The first stage in the theography of the Abrahamic god is, therefore, the story of the development of Yahwism: YHWH’s journey from local god, divine champion, and cosmic viceroy to king of the gods. The second stage is the story of Yahwism’s transformation into Early Judaism, and the distinctive literatures—prophetic, apocalyptic, and philosophical—that further expanded the Judahite god’s profile, from king of a local pantheon to sole supreme power in the universe. To some extent, this development was simply rooted in Josianic Yahwism: late preexilic Judah was seeking to do for YHWH what other cultures like the Babylonians did for their high god, Marduk, and the Egyptians did for their high god, Re, during times of geopolitical uncertainty and competition. What was different about the Early Jewish phase of YHWH’s theography was that the problem of suffering—national, personal, cosmic—raised by ongoing political turmoil, and the encounter with Near Eastern and Mediterranean philosophical systems, encouraged the question of God’s nature and involvement on much more cosmic and intimate scales. After the Babylonian Exile of the Judahite nobility in 586 BCE, and the conquest of Babylon by the Persians, Judeans or Jews (yehudim) were permitted to return to their homeland, the new Persian satrapy of Yehud, beginning in 536 BCE. 50 years in Babylon had shifted the nobility’s perspective on Judahite ancestral customs, stories, and thinking about their god. Many now spoke Aramaic, were fully invested in Babylonian society and economics, and held high positions in government. They were exposed to, and impressed by, claims of supremacy for the Babylonian high god, Marduk, and later by the Persian claims for Ahuramazda, and like their preexilic grandparents and great-grandparents, spoke of YHWH in similar ways as the peerless supreme power in the universe. This is clearly how YHWH is portrayed, for example, in Deutero-Isaiah (Isa 40-55) and the postexilic prophets: the god of all the nations, who is alone ultimately responsible for their rise and fall, their destinies deferred and definite. But this YHWH is also so exalted as to be even a bit distant from the world, and so powerful as to raise questions about the very possibility of evil. Why were so many Judean hopes for the future, expressed in the promises of the prophets, either disappointing when they happened (as the building of the Second Temple in 516) or disappointed entirely (as the promise of the monarchy’s restoration as a vassal state for the Persian Empire under the Davidide Zerubbabel proved to be), especially if YHWH was sovereign god and Israel, now the Jewish people, were his people? Apocalyptic and sapiential writers set out to answer this question, often in tandem with one another. Appealing to ongoing revelations from heaven purporting to express divine secrets about the universe, including its future crisis and consummation, apocalyptic writers interpreted their present experiences of subjugation and frustrated hope under Persian, Ptolemaic, Seleucid, Hasmonean, Herodian, and Roman rule (in that order) as the unfolding of a divine plan. Presently, that plan was interrupted by the interference of wicked divine powers, angels, or demons whose rule over the nations was defined by their ignorance, incompetence, or malice and led to problems for Israel, especially its righteous people who held to God’s most important commands or the right interpretation of the Torah (about which Jewish apocalypticists disagreed). In the future, though, God’s rule would be vindicated, whether through direct, subordinate divine, angelic, messianic, and/or other human intervention to, broadly, renew Israel, reckon with the gentiles (and possibly reconcile with them), and renovate the cosmos. The scenarios by which this would happen were not at all uniform, but the hope for a better future that God would provide either intrahistorically, at the end of history, or simply at death united these authors in a common belief in God’s ultimate goodness and supremacy. Still, the apocalyptic God is distant. He is enthroned in heaven, not in the Temple; human flesh cannot behold his celestial body of glory without melting (as Enoch does in the Book of Watchers). His will is carried out instead by angelic servants, whose potential for misbehavior also provokes his judgment. This is simply a new iteration of an older theme: ancient Israelites and Judahite thought of YHWH as the one who fought the powers of chaos at creation and at the events of the Exodus, and here those powers of chaos have been delimited a bit to a mere spat of rebellious angels. Daniel 7 gives a bit more of both ideas. There, God is the Ancient of Days, the primordial and patriarchal ruling god of heaven, attended by myriads of angels as he judges the chaos monsters that symbolize the earthly empires; but he then grants rule to “one like a son of man,” a junior divinity like YHWH himself once was, over the whole world forever as his proxy (Dan 7:9-14), who is also the heavenly patron of Israel. God himself will not step in, but subordinate powers acting on his behalf will.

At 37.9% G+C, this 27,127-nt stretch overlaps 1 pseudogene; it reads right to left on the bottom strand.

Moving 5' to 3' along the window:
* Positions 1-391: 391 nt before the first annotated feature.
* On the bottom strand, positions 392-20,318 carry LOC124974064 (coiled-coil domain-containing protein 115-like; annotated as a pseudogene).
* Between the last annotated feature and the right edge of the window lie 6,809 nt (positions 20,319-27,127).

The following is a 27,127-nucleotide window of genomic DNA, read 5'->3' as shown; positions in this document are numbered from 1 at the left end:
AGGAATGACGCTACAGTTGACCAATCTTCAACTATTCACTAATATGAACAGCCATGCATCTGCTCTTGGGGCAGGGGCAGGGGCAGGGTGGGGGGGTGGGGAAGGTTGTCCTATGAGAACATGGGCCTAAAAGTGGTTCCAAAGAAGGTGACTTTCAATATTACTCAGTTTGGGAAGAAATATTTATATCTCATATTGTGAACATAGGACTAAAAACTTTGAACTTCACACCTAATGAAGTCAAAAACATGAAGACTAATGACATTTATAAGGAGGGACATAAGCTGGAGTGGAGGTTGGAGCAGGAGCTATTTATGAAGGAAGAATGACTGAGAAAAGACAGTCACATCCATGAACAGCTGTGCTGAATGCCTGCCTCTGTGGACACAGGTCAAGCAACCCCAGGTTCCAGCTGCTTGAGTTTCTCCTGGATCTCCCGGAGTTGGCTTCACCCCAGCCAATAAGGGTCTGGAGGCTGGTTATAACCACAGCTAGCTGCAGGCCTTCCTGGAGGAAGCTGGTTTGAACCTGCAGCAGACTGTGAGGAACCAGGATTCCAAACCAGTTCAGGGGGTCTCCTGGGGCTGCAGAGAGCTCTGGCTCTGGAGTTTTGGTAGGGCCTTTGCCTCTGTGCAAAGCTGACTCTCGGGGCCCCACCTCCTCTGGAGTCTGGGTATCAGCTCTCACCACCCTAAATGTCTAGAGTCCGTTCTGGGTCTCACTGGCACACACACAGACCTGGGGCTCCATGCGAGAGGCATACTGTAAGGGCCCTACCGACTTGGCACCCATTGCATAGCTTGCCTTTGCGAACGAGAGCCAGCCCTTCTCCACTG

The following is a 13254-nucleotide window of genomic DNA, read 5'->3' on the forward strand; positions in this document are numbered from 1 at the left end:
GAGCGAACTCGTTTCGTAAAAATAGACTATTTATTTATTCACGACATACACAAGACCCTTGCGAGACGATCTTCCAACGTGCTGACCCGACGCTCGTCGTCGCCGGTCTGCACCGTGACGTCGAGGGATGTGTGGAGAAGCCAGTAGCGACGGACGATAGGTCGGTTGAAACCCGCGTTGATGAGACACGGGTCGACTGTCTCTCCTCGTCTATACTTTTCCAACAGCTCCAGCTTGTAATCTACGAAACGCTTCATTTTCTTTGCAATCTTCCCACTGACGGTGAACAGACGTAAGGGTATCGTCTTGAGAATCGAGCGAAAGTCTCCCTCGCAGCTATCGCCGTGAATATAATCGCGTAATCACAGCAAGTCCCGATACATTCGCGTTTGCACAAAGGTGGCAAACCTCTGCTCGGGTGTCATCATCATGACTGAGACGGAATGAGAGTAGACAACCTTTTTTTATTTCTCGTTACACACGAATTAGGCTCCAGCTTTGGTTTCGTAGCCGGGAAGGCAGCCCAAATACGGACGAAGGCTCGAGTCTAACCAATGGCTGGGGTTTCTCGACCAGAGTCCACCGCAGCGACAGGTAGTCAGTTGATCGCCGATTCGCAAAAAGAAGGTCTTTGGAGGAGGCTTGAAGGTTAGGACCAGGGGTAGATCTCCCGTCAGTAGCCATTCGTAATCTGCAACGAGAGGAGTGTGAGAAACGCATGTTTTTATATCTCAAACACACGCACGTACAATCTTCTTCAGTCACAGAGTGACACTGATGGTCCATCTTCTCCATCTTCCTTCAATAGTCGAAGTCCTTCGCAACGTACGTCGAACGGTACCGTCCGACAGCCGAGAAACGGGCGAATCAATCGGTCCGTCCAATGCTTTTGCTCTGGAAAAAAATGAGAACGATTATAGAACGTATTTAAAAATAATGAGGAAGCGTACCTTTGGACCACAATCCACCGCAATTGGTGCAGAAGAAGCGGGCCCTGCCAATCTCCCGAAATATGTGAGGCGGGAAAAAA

Sapiential writers partly dissented from the apocalypticists: they often criticized the notion of specialized divine revelation from heaven not available to reason, and they sometimes rejected the specific kinds of postmortem or future reward that apocalypticists envisioned (Job, Ecclesiastes, and Ben Sirach all reject the resurrection of the dead, for example, and at least question or doubt the immortality of the soul). But they agreed on God’s ultimate goodness and that a moral wisdom governed the cosmos, even if they sometimes argued against the idea that humans could sufficiently understand or were even entitled to an answer about what that wisdom was when they suffered (as Job and Ecclesiastes argued). The sapiential writers looked both to Near Eastern philosophy (Proverbs is mostly an Israelite reproduction in Hebrew of a popular wisdom text from Egypt), and the God that they depict—who is intimately involved in the workings of nature and the maintenance of the cosmic cycles within which the human world exists, without necessarily being personally involved in human affairs—reflects a somewhat more international awareness of divinity. This is certainly the case with texts written in Greek during this period, like Wisdom of Solomon, which expresses a basically Middle Platonic theology of a metaphysically ultimate God who is present throughout the universe and to the human soul (which will receive the reward of immortality for righteousness) by the mediatrix of Sophia, Lady Wisdom (Wis 7:22ff). Wisdom as a goddess or divine persona appears in other sapiential texts—God creates the world with her in Proverbs 8:22ff, and she takes up residence in the world as the Mosaic Torah in Sirach 24–but it is here that she receives her ultimate characterization as a divine emanation of God connecting God, cosmos, and (righteous, wise) human soul. In a way, then, the notion of two Gods in heaven—an elder, superior divine power and a junior, subordinate divine power—also appeared in philosophical Judaism, and also as a way of trying to explain God’s relationship to the world, considered less on the grounds of political fortune and more through the lens of universal ethics, cosmology, cosmogony, and metaphysics. If older sapiential texts look to Near Eastern sources, Wisdom—probably written in Alexandria—looks to a Hellenized Near East where Greek practices of reading mythic texts allegorically and philosophical concepts of divinity were becoming well-known. Aristobulus, an Alexandrian Jewish philosopher writing in Greek who now survives only in fragments, opined that this was the right way to read Jewish Scripture: allegorically. He insisted that the Sinai theophany was simply a visual metaphor for God’s presence over the cosmos and that it did not happen literally: for God, he agreed with Aratus, is everywhere present. His more famous successor, Philo of Alexandria, agreed: the Torah should be read with Greek exegesis and philosophy as a hermeneutical guide. Philo’s God is utterly transcendent, knowable directly as Being itself (“the one who is,” in the Greek translation of God’s Name in LXX Exod 3:14), in his generative effects as God (ho theos), and in his providential effects as Lord (ho Kyrios). The last of these effectively came to replace the very Divine Name, YHWH, for which it stood: Early Jews generally did not pronounce the Name due to its considered holiness, which left room, as Philo showed, for a more philosophical explanation of the meaning of divine names in Scripture and so the further exaltation of the biblical god. Behind Scripture, this way of thinking about God also changed the way many Early Jews thought about the cult in Jerusalem. Believing in an analogical connection between cosmos and Temple, whether because cosmos was the true Temple or because there was a celestial, ideal Temple in heaven, Jewish apocalypticists and philosophers alike came to think of the Temple service as a material allegory for the universe, and the worshipers, priests, and high priest especially as undergoing degrees of deification during the course of the liturgy. Sirach 50, for example, describes Simon ben Onias III in much the same language as he uses for Wisdom in Sirach 24, implying that the high priest has been deified by being sophianized. Jewish apocalypticists spoke of angels as priests in the cosmic or heavenly temples and the human worshiping community of Israel and her human priests as a kind of terrestrial chapter of this higher vocation; they also, therefore, spoke of postmortem or eschatological reward in the language of becoming an angelic priest and dwelling with God in a celestial or glorified earthly tabernacle or temple. These streams of discourse about God in Early Judaism, even when they engaged in polemics against one another, could be participated in simultaneously by different kinds of Jews in their various sectarian identities. Pharisees, for example, had less tolerance for apocalypticism than the Essenes at Qumran, but still seem to have held apocalyptic beliefs, like hope for a future resurrection, that Sadducees did not. These different kinds of God-talk could also be mapped onto wider Greek philosophy: Josephus, for example, could describe Pharisees as Stoics, Essenes as Pythagoreans, and Sadducees as Epicureans when trying to explain varieties of Judaism to the non-Jewish world. For some people, clearly, all three streams of discourse—apocalyptic, sapiential or philosophical, and mysteriological—could be used to think and speak of God simultaneously. This is obviously the case for Saul/Paul of Tarsus, a first-century Diaspora Jew, a Pharisee, and later a member of the Jesus Movement. On the one hand, Paul speaks apocalyptically of God’s eschatological activity in the death, resurrection, and exaltation of Jesus; on the other hand, his concept of God clearly owes something to Stoicism and possibly (though uncertainly) to Middle Platonism, and Paul’s God is therefore just as philosophical as Aristobulus’ or Philo’s. Like the former, Paul probably quotes Aratus’ Phaenomena I.5, albeit reinterpreted from his apocalyptic perspective to be about the eschaton, as an authentic description of God (1 Cor 15:28). And Paul can also speak of the mysteria of God, of the eschatological transformation of the righteous into pneumata/angels/extensions of the deified Christ, of the ekklesia as a temple of the Holy Spirit, of marriage as a rite of Christ and the ekklesia, etc. John’s Gospel—probably sourced in John the Elder, a priestly Judean who joined the Jesus Movement in the latter part of Jesus’ career, but was not himself one of the Twelve (and therefore not John bar Zebedee)—likewise combines a very Greek philosophical Judaism with apocalyptic and mystical ideas. In John, God creates, sustains, and consummates the kosmos in and through the intermediary of the Logos, enfleshed as Jesus Christ; at the same time, Christ’s ministry, and especially his passion, are apocalyptic events, the simultaneous revelation of God’s judgment and salvation of the kosmos, and the first part of the Gospel, the Book of Signs, unveils this significance in conjunction with the events of the Jewish festal calendar, all while speaking of Jesus’ own corpus in the language of the Temple. As the Pauline and Johannine corpora constitute the majority of the New Testament, it is this synthesized portrait of the Jewish God, ritual, scriptural, and philosophized, that Early Christians inherited.